Red Letter Day: The Grain Shed Opens

Red Letter Day: The Grain Shed Opens

Hat’s off to the remarkable cadre of committed souls whose dream for a place dedicated to serving healthy landrace grain products in an atmosphere of good fellowship was matched by months of careful planning and hard work. Palouse Colony Farm co-founder Don Scheuerman teamed up with Grain Shed co-founders, Joel Williamson, malster-brewer of LINC Foods,  brewer Teddy Benson, and renown Spokane artisan baker Shaun Thompson Duffy of Culture Breads. The result of these innovative endeavors is this first of its kind co-op producer/worker/service model in the region. 

 Legendary Spokane Artisan Baker Shawn Thompson Duffy

Legendary Spokane Artisan Baker Shawn Thompson Duffy

 Grain Shed-Palouse Pint Master Brewers Teddy Benson and Joel Williamson

Grain Shed-Palouse Pint Master Brewers Teddy Benson and Joel Williamson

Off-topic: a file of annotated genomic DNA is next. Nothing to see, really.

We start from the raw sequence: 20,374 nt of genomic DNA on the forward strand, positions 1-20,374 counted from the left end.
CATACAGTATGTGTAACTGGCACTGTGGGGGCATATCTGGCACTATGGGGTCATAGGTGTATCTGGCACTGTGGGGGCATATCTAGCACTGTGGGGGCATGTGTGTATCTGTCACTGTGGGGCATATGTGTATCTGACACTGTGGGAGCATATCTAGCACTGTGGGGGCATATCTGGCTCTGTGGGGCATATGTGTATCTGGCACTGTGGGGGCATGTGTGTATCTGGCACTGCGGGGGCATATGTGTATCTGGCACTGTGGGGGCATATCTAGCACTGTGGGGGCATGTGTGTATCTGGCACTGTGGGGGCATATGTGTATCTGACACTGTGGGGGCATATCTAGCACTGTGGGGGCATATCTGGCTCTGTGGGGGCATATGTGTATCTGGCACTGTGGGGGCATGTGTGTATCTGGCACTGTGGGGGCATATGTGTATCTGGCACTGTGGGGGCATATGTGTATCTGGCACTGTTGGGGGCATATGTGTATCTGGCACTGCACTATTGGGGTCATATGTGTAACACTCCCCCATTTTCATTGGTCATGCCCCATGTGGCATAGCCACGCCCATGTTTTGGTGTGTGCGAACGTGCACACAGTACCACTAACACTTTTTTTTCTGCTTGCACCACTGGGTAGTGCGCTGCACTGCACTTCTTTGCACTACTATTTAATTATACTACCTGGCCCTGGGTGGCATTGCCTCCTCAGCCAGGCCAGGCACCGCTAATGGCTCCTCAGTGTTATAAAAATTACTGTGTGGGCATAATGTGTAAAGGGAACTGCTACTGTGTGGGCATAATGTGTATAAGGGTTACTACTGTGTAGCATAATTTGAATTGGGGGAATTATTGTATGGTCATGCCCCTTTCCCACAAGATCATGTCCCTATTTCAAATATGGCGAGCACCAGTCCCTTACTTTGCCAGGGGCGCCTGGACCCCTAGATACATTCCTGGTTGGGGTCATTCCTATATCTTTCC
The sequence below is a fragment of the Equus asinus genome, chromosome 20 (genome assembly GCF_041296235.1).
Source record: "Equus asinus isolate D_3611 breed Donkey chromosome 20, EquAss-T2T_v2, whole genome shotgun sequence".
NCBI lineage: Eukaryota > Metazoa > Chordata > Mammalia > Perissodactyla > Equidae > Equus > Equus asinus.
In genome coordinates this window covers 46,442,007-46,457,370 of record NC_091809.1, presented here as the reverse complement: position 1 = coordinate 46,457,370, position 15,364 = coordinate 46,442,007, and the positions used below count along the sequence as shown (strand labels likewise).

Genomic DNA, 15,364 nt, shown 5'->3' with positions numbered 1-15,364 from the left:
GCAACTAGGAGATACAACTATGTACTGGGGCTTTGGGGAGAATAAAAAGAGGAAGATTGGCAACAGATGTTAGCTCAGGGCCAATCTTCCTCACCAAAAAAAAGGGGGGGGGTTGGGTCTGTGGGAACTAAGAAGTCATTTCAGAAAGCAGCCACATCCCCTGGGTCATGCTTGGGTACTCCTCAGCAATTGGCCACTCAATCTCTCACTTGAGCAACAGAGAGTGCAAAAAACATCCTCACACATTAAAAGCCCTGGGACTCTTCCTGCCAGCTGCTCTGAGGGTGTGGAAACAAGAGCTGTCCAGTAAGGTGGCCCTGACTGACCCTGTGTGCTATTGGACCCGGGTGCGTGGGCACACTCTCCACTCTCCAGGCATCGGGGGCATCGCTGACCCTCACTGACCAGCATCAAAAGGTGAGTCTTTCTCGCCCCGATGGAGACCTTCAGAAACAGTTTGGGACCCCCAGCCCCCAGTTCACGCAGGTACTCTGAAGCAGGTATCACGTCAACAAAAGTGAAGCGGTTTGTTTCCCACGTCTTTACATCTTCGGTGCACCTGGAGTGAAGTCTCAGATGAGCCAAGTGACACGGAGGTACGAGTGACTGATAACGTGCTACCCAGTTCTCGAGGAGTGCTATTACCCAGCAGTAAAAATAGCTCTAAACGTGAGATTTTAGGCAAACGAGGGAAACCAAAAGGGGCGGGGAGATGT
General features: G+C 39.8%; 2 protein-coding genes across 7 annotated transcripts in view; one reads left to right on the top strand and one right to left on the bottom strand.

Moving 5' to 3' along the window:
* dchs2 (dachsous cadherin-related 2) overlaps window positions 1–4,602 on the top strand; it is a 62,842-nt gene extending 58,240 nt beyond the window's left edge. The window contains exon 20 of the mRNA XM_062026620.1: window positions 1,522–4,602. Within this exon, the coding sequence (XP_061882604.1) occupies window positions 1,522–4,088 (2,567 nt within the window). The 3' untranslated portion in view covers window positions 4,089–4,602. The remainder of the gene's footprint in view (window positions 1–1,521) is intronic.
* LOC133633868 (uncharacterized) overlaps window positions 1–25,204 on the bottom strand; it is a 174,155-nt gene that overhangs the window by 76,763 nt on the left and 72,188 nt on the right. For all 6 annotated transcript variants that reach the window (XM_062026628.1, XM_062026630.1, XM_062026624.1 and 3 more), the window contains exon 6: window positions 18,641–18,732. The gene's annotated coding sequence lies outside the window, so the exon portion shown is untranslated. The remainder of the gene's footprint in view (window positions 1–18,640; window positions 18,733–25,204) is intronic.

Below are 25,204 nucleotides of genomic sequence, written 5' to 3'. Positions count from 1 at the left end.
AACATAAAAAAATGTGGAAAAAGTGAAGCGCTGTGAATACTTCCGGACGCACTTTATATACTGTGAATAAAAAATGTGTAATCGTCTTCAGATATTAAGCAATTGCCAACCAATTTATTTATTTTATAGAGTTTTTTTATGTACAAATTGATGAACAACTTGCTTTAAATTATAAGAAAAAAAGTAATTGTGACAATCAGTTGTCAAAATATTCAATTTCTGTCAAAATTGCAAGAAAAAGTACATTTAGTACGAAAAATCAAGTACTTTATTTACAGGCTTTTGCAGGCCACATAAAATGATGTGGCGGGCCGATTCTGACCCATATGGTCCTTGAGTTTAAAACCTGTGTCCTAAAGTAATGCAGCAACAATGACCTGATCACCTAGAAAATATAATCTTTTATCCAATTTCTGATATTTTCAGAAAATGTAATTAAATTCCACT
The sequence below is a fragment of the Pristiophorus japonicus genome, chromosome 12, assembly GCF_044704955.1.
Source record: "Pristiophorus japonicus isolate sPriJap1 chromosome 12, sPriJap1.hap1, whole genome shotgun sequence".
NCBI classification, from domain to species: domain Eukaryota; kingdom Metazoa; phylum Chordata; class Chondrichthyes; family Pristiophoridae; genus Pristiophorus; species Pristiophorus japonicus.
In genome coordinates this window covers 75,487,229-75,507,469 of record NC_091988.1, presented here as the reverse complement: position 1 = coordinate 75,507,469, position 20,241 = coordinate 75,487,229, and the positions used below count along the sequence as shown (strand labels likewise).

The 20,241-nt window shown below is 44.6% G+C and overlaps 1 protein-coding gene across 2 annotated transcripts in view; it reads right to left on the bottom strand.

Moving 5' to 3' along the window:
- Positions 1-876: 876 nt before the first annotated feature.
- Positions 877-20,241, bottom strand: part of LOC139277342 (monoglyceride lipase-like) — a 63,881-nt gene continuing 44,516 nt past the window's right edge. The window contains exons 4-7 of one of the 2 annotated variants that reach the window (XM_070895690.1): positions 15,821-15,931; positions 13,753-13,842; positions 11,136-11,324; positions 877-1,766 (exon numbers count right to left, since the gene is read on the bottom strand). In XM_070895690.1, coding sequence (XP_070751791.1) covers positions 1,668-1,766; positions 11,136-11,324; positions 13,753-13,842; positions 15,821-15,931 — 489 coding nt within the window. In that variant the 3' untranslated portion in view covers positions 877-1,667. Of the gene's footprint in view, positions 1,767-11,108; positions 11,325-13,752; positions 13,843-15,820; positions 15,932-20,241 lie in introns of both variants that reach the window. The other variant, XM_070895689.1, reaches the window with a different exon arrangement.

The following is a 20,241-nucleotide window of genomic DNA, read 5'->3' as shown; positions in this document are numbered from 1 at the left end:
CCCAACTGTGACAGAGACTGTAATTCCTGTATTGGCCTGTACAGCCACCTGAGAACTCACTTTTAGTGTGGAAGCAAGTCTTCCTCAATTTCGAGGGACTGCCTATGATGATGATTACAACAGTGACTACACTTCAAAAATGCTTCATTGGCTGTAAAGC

Shaun designed the bakery’s enormous wood-fired oven where he applies the skills of a culinary artist to transform fresh-milled flour from The Grain Shed’s stone mill into succlulent Old World-style pastries and breads. Among his specialties are whole grain rye Volkornbrot and pain de mie, a soft French sandwich bread. As an indication of The Grain Shed team’s caliber of service, the informal opening was such a hit with locals that they sold out of both specialty loaves and house Scots Bere and Purple Egyptian ales. May the fates smile and allow you to enjoy the unforgettable experience of “flavorful authenticity” on your visit to The Grain Shed. Congratulations Don, Joel, Shaun, and Teddy!

Chicago’s 1893 Columbian Exposition and Agrarianism (Part 2 of 2)

Reconciliation and The Threshing Machine